A survey identifies traits, like generosity, that help couples buck the trend toward marital discord once baby arrives.
iStockphoto

As many couples can attest — and lots of research backs this up — marital happiness plummets with the arrival of a baby. Sleepless nights, seemingly endless diaper changes and the avalanche of new chores that come with a newborn leave little time for the intimacies of marriage. It's a situation ripe for mental stress and marital discord.

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5:20pm

Thu December 8, 2011
Health and Welfare

Tobacco Possible Flu Fighting Tool

Kentucky-grown tobacco could someday be used in the fight against influenza.  It’s the premise of research work underway at Kentucky Bio-Processing in Owensboro.  C-E-O Hugh Hayden says the western Kentucky company has worked on the experimental program with the U-S Department of Defense.  Hayden says proteins found in tobacco could be used to cultivate flu vaccines.

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5:16pm

Thu December 8, 2011
Newt Gingrich

Why Some Evangelicals Back Thrice-Wed Gingrich

Originally published on Fri December 9, 2011 12:37 pm

Newt Gingrich, shown with his wife, Callista Gingrich, attends a pre-debate rally sponsored by the Faith and Freedom Coalition earlier this year in Florida. The thrice-married former House speaker, who cheated on his first two wives and was punished by the House for ethical violations, is now outperforming family man Mitt Romney among Iowa's evangelicals.
Mark Wilson Getty Images

One of the puzzles of the Republican presidential campaign is Newt Gingrich's appeal to religious conservatives. The irony is that Gingrich, a Catholic convert who has had three marriages, is outperforming Romney, a lifelong Mormon and family man. In fact, less than a month before the Iowa caucuses, the former speaker of the House has three times the support of evangelicals in that state that Mitt Romney, the former governor of Massachusetts, does.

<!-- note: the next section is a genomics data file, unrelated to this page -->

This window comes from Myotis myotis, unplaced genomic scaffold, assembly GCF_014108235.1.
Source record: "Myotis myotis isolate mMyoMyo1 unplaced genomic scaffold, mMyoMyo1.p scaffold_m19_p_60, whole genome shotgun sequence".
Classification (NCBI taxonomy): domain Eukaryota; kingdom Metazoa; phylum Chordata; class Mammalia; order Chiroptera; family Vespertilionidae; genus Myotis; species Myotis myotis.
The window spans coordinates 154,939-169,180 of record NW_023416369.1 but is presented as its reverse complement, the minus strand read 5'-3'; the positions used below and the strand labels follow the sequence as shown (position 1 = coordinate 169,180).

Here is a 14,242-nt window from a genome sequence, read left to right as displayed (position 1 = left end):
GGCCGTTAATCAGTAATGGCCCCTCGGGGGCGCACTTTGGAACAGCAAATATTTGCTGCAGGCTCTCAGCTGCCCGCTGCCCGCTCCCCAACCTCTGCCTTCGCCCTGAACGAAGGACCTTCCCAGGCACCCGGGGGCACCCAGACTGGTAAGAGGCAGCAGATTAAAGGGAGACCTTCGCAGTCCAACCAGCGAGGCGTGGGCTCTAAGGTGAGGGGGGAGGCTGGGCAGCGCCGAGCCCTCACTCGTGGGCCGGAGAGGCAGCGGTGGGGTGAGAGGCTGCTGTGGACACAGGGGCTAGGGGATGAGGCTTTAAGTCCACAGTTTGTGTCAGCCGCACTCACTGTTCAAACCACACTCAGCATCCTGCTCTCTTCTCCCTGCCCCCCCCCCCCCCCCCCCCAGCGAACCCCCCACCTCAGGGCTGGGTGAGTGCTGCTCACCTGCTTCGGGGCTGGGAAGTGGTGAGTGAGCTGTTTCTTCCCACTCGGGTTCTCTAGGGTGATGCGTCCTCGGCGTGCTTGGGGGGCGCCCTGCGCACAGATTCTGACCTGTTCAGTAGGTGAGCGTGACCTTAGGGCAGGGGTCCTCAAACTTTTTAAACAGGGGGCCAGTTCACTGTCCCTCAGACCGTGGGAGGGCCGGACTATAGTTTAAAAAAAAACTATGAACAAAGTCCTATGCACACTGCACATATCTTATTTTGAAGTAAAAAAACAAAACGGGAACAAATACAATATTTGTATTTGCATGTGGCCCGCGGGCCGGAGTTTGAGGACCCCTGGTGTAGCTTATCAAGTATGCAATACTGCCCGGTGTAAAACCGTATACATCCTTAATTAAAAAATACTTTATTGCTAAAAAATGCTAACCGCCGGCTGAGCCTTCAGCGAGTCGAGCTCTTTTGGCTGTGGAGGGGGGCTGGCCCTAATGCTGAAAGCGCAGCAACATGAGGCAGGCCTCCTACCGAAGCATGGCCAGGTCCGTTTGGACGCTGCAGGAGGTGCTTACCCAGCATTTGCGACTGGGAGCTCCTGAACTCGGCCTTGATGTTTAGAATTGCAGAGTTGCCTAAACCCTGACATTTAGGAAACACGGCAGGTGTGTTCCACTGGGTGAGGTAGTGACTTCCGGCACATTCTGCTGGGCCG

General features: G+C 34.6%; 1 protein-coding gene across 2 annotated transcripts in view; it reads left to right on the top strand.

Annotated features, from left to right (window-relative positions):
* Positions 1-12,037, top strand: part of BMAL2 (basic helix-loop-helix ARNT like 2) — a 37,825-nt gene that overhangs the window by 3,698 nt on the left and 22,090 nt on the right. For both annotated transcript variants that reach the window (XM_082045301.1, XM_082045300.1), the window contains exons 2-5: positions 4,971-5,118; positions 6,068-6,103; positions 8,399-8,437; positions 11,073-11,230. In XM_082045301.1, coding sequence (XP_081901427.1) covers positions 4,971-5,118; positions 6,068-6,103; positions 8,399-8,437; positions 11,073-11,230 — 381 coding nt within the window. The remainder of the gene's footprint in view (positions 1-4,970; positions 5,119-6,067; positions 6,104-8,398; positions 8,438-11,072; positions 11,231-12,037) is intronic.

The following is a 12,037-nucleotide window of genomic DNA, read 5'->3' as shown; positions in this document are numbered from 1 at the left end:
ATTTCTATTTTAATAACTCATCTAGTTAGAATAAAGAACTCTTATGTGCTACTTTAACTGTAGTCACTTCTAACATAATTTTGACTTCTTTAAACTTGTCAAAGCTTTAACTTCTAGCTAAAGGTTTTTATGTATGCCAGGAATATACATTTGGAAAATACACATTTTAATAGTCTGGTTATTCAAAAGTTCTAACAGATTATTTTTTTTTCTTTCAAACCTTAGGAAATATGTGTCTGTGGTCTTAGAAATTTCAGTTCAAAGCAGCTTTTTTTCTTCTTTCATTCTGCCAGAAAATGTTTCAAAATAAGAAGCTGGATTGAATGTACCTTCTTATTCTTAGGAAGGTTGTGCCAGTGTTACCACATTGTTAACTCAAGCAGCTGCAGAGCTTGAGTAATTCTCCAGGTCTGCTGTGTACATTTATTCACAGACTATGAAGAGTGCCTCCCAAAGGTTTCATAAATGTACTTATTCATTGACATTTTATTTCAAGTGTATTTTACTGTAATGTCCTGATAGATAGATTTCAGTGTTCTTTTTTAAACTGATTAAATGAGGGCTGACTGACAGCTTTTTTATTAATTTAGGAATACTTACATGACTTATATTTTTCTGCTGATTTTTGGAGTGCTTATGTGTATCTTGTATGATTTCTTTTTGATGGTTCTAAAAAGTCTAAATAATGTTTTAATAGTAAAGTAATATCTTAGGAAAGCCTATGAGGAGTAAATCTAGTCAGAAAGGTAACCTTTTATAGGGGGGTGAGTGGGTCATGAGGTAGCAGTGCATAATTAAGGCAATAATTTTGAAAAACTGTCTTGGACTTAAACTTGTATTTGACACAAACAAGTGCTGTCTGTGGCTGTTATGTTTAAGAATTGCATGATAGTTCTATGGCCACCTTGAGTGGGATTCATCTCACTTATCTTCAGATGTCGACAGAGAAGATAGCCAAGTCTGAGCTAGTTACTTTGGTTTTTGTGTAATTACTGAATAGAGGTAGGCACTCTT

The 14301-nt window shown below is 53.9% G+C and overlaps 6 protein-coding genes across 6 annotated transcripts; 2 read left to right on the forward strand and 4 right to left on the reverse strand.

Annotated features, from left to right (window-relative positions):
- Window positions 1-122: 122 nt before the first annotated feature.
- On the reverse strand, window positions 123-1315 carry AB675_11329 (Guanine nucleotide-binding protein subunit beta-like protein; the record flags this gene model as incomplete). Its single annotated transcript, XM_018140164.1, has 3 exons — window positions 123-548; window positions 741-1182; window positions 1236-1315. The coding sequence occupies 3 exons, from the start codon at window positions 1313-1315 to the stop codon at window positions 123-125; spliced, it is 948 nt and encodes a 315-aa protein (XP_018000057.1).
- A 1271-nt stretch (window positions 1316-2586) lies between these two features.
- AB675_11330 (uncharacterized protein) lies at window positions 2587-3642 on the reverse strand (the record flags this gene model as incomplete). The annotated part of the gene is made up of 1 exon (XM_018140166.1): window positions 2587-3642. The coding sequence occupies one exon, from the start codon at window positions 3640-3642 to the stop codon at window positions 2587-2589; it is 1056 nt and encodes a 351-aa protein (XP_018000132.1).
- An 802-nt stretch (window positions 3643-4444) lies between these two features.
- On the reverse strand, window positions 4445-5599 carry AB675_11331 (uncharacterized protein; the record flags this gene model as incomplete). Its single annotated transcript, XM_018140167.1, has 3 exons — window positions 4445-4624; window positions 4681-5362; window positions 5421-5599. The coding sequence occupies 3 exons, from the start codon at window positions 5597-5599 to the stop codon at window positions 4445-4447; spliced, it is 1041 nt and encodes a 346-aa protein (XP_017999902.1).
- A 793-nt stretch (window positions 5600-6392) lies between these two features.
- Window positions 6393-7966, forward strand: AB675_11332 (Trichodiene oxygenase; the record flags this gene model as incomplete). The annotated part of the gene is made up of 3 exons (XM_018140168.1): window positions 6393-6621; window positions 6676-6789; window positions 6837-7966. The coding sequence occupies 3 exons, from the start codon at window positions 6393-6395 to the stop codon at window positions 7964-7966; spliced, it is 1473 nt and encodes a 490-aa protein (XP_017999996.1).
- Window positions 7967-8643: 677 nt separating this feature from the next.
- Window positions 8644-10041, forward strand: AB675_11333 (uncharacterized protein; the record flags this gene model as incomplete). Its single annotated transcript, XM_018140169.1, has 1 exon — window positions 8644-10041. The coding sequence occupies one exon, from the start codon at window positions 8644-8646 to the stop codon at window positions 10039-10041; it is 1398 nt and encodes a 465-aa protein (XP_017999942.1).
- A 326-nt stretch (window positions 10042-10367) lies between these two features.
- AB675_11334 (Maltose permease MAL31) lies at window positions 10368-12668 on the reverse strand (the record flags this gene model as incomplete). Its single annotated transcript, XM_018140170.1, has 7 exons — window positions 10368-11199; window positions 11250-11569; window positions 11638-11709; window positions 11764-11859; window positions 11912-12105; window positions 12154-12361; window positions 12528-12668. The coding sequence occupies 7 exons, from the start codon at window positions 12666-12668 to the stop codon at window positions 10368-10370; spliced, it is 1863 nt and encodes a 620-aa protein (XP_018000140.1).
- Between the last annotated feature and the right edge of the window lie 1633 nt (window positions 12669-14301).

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5:00pm

Thu December 8, 2011
All Politics are Local

Republicans Block Consumer Bureau Nominee

Kentucky’s senators helped the GOP block the president’s nominee to head the nation’s new bureau to protect consumers from financial fraud. Ohio Attorney General Richard Cordray didn’t stand a chance and it’s not because he’s viewed as extreme or controversial in the least. Republicans just don’t like the consumer bureau the president asked him to head.

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4:56pm

Thu December 8, 2011
It's All Politics

Obama In No Appeasing Mood As He Goes After Republicans

It has been President Obama's misfortune to be accused of appeasement by both his political supporters and foes.

For much of his presidency, liberals have accused the president of being too willing to compromise away their priorities in his negotiations with Republicans.

Meanwhile, Republicans have called Obama an appeaser for not doing more to constrain U.S. enemies in the Middle East, specifically Iran.